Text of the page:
European Ombudsman and keynote speaker at the conference, Emily O’Reilly commented: ‘To be a whistleblower, on one level, is to cast oneself outside of your tribe, be it your personal, community or work tribe. The very act risks ostracisation and worse.’
The conference is part of the Integrity at Work programme, a not for profit initiative developed by TI Ireland. Launched last year, Integrity at Work is the world’s first initiative aimed at bringing public, private and non-profit organisations together to create safer working environments for people to speak up about wrongdoing. It builds on the work of TI Ireland over the past 13 years in supporting and campaigning for better protection for whistleblowers.
The initiative is currently seed-funded by the Department of Public Expenditure and Reform, the Department of Justice and Equality, membership contributions and charitable donations. TI Ireland will launch additional fundraising efforts over the coming months to expand the programme.
Further details and information about the Integrity at Work Conference are available at www.transparency.ie/integrity-work/conference-2017.
Contact: David O’Donnell, DHR Communications, Tel: 01-4200580 / 086-1081139
Notes to Editors:
About Integrity at Work
Integrity at Work (IAW) is a multi-stakeholder, not-for-profit initiative for organisations in the public, private and non-profit sectors. IAW promotes supportive environments for anyone reporting concerns of wrongdoing in the workplace by committing employers to protect staff who speak up; sign-posting workers to support from TI Ireland and TLAC; and supporting organisations in responding effectively to concerns. The programme was officially launched by Minister for Public Expenditure and Reform, Paschal Donohoe TD in 2016.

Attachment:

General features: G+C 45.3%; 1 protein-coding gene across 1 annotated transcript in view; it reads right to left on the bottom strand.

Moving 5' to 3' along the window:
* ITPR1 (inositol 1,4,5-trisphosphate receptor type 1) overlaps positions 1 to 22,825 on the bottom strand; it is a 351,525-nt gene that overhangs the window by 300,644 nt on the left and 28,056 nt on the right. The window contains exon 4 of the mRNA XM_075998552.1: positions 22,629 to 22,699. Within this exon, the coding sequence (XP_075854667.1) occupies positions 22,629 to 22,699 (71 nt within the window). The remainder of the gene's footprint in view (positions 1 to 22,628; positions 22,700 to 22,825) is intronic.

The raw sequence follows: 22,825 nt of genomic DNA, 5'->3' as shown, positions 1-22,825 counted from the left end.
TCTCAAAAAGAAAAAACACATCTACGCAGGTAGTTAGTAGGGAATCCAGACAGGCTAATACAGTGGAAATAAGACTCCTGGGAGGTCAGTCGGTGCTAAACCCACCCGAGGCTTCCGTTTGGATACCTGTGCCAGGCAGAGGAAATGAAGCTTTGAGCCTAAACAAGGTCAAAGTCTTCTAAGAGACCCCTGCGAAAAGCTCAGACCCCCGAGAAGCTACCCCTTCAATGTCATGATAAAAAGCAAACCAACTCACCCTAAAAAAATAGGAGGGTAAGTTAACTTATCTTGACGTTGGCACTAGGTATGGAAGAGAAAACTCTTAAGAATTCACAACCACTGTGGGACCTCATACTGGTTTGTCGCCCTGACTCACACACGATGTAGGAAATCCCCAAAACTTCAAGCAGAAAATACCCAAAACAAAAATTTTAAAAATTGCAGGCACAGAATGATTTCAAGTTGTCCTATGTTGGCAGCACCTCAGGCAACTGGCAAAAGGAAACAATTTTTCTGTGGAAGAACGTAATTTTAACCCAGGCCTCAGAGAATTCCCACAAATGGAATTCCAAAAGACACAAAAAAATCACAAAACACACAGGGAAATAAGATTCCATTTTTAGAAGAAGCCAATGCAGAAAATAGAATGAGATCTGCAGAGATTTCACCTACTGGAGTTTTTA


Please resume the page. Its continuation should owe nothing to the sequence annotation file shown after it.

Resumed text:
About Speak Up Helpline
The Speak Up helpline was established by TI Ireland in 2011 and offers information, referral, advice and advocacy support. The helpline can be contacted on Freephone 1800 844 866, Monday to Friday between 10am and 6pm.
About the Transparency Legal Advice Centre
The Transparency Legal Advice Centre (TLAC) was launched by TI Ireland in 2016 to meet increasing demand for free legal advice to anyone disclosing wrongdoing, particularly under the Protected Disclosures Act (PDA). TLAC is a registered charity and regulated by the Law Society of Ireland. It is the only independent law centre in Ireland that specialises in providing free legal advice on protected disclosures.
About Transparency International
Transparency International (TI) Ireland is the Irish chapter of the worldwide movement against corruption (defined as the abuse of entrusted power for private gain). It was founded in 2004 and is part of the only global organisation dedicated to stopping corruption worldwide, working to create a “level playing field” for citizens and business. Its vision is an Ireland that is open and fair – and where entrusted power is used in the interest of everyone. TI Ireland’s mission is to empower people with the support they need to promote integrity and stop corruption in all its forms.